Title: Comparison of shallow water table depth algorithms used in SWAT2005 Authors
|Vazquez-Amabile, Gabriel - UNIV BUENOS AIRES ARGENTI|
|Engel, B - PURDUE UNIV,W LAFAYETTE|
Submitted to: Annual International SWAT Conference
Publication Type: Abstract Only
Publication Acceptance Date: August 30, 2008
Publication Date: N/A
Interpretive Summary: Abstract Only.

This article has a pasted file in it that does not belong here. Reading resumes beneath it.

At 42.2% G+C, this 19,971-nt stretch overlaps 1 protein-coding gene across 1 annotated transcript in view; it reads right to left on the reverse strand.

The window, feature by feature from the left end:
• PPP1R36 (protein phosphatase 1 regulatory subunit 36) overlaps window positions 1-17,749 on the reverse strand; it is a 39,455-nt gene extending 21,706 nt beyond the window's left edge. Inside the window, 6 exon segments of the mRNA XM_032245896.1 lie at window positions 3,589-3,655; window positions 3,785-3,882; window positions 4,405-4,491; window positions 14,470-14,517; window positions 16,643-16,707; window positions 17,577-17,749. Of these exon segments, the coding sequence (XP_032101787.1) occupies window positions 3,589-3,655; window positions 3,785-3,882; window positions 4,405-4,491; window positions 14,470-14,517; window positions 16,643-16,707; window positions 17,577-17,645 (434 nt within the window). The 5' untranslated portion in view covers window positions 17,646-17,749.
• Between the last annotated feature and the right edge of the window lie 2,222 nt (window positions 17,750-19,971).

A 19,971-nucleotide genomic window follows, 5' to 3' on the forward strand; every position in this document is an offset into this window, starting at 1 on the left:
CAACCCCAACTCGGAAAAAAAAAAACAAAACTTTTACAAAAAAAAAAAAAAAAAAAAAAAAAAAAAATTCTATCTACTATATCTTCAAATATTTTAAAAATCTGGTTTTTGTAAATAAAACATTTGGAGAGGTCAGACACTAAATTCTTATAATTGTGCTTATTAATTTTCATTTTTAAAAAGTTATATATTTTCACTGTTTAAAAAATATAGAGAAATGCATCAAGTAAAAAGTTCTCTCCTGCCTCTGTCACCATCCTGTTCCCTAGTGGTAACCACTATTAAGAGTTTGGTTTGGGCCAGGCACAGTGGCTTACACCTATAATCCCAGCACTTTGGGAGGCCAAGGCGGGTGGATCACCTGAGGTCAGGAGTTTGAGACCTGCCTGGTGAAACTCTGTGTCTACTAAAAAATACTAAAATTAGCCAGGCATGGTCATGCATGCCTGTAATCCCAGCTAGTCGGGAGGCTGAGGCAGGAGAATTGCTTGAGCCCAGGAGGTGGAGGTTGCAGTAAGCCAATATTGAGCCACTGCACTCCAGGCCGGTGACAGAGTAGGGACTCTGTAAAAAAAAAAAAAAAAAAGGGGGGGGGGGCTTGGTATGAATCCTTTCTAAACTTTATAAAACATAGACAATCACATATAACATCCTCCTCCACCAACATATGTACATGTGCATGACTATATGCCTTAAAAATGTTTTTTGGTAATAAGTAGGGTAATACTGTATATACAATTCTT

Technical Abstract: The fluctuation of the shallow water table depth (WTD) is important for planning drainage systems at the plot-, field-, and watershed-scale because its proximity to the ground surface impacts farm machine trafficability, crop development, agricultural chemical transport, soil salinity, and drainage. Therefore, it is essential for hydrologic models to accurately simulate WTD. In this study, the performance of four water table depth algorithms, the modified DRAINMOD drainage volume – water table depth (MDV-WTD) method, the Water Balance/Drainage Volume (WB-DV) method, the antecedent climate (AC) method, and the current method used by the Soil and Water Assessment Tool model (SWAT Release 2005), a continuous-time physically-based watershed-scale hydrologic model, were tested to determine their WTD prediction accuracy performance. SWAT was calibrated and validated for WTD for three observation wells located within the Muscatatuck River basin in southeast Indiana and the water table depth prediction performance for the four methods were compared. The average daily calibration/validation Nash-Sutcliff Efficiency (NSE) and percent bias (PBIAS) values for the three observation wells were 0.64/0.4 and -13%/-3%, respectively, for the MDV-WTD method; 0.10/-0.15 and -41%/-60%, respectively, using the WB-DV method; -2.06/-2.56 and -94%/-104%, respectively, using the AC method; and -4.55/-2.42 and -196%/-130%, respectively, using the current method. Overall, the MDV-WTD method within SWAT2005 yielded the best water table depth prediction performance. Using the most accurate water table depth prediction method increases the simulation accuracy of watershed hydrologic processes and water management components such as tile drainage.